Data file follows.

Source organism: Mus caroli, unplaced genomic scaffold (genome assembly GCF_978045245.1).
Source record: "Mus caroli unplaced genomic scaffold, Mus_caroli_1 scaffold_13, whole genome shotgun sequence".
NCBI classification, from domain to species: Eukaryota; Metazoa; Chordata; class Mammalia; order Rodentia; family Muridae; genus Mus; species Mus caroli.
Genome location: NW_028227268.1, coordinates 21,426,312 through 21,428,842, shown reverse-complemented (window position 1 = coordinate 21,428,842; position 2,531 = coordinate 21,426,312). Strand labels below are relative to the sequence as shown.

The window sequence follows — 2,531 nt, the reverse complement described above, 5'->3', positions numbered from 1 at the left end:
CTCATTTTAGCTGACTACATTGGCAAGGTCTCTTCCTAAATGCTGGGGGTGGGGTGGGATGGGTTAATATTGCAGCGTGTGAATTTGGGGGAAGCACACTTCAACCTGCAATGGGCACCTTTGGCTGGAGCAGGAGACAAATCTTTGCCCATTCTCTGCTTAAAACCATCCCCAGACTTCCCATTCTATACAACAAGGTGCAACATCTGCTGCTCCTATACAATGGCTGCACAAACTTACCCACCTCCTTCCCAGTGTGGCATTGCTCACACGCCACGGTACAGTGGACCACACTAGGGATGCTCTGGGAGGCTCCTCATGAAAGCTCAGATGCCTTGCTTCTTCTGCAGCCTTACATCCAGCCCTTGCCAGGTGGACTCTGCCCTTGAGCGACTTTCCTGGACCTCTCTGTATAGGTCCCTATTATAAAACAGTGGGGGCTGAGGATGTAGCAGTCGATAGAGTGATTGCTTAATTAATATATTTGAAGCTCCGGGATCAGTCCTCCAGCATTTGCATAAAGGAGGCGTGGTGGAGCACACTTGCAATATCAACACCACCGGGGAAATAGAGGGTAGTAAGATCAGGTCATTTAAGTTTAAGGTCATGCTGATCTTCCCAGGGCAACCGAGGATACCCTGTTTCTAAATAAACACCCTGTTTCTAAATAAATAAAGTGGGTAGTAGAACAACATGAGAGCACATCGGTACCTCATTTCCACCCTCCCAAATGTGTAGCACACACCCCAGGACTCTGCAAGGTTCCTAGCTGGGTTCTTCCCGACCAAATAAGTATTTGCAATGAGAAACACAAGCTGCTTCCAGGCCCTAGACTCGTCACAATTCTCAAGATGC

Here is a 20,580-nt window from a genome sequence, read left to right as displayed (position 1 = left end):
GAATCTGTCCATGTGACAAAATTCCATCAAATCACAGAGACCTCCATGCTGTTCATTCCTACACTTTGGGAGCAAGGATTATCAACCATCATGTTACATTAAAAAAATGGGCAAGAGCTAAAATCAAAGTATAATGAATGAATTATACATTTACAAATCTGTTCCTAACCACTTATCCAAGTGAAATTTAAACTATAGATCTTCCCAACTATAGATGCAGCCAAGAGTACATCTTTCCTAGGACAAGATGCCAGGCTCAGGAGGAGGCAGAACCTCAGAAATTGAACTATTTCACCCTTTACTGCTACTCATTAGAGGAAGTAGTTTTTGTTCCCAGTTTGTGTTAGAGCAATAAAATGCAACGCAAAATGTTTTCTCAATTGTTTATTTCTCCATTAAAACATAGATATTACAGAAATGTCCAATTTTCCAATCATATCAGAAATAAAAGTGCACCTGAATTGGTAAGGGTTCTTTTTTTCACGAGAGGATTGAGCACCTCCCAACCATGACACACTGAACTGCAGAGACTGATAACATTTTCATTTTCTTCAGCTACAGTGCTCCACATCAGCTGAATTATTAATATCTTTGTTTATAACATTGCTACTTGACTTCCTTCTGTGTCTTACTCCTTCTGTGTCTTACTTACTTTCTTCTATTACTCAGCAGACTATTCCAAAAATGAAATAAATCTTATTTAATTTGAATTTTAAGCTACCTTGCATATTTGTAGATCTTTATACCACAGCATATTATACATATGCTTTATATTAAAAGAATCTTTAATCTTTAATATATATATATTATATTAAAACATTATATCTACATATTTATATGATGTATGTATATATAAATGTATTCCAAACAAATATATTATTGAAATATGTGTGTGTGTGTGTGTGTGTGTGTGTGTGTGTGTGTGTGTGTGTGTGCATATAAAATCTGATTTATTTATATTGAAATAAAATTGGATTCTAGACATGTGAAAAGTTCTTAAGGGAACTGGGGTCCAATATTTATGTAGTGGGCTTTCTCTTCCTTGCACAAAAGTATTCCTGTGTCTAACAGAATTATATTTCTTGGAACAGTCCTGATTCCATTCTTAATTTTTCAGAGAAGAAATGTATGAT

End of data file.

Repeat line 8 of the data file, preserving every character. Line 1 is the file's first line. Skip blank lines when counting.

GAATCTGTCCATGTGACAAAATTCCATCAAATCACAGAGACCTCCATGCTGTTCATTCCTACACTTTGGGAGCAAGGATTATCAACCATCATGTTACATTAAAAAAATGGGCAAGAGCTAAAATCAAAGTATAATGAATGAATTATACATTTACAAATCTGTTCCTAACCACTTATCCAAGTGAAATTTAAACTATAGATCTTCCCAACTATAGATGCAGCCAAGAGTACATCTTTCCTAGGACAAGATGCCAGGCTCAGGAGGAGGCAGAACCTCAGAAATTGAACTATTTCACCCTTTACTGCTACTCATTAGAGGAAGTAGTTTTTGTTCCCAGTTTGTGTTAGAGCAATAAAATGCAACGCAAAATGTTTTCTCAATTGTTTATTTCTCCATTAAAACATAGATATTACAGAAATGTCCAATTTTCCAATCATATCAGAAATAAAAGTGCACCTGAATTGGTAAGGGTTCTTTTTTTCACGAGAGGATTGAGCACCTCCCAACCATGACACACTGAACTGCAGAGACTGATAACATTTTCATTTTCTTCAGCTACAGTGCTCCACATCAGCTGAATTATTAATATCTTTGTTTATAACATTGCTACTTGACTTCCTTCTGTGTCTTACTCCTTCTGTGTCTTACTTACTTTCTTCTATTACTCAGCAGACTATTCCAAAAATGAAATAAATCTTATTTAATTTGAATTTTAAGCTACCTTGCATATTTGTAGATCTTTATACCACAGCATATTATACATATGCTTTATATTAAAAGAATCTTTAATCTTTAATATATATATATTATATTAAAACATTATATCTACATATTTATATGATGTATGTATATATAAATGTATTCCAAACAAATATATTATTGAAATATGTGTGTGTGTGTGTGTGTGTGTGTGTGTGTGTGTGTGTGTGTGTGTGCATATAAAATCTGATTTATTTATATTGAAATAAAATTGGATTCTAGACATGTGAAAAGTTCTTAAGGGAACTGGGGTCCAATATTTATGTAGTGGGCTTTCTCTTCCTTGCACAAAAGTATTCCTGTGTCTAACAGAATTATATTTCTTGGAACAGTCCTGATTCCATTCTTAATTTTTCAGAGAAGAAATGTATGAT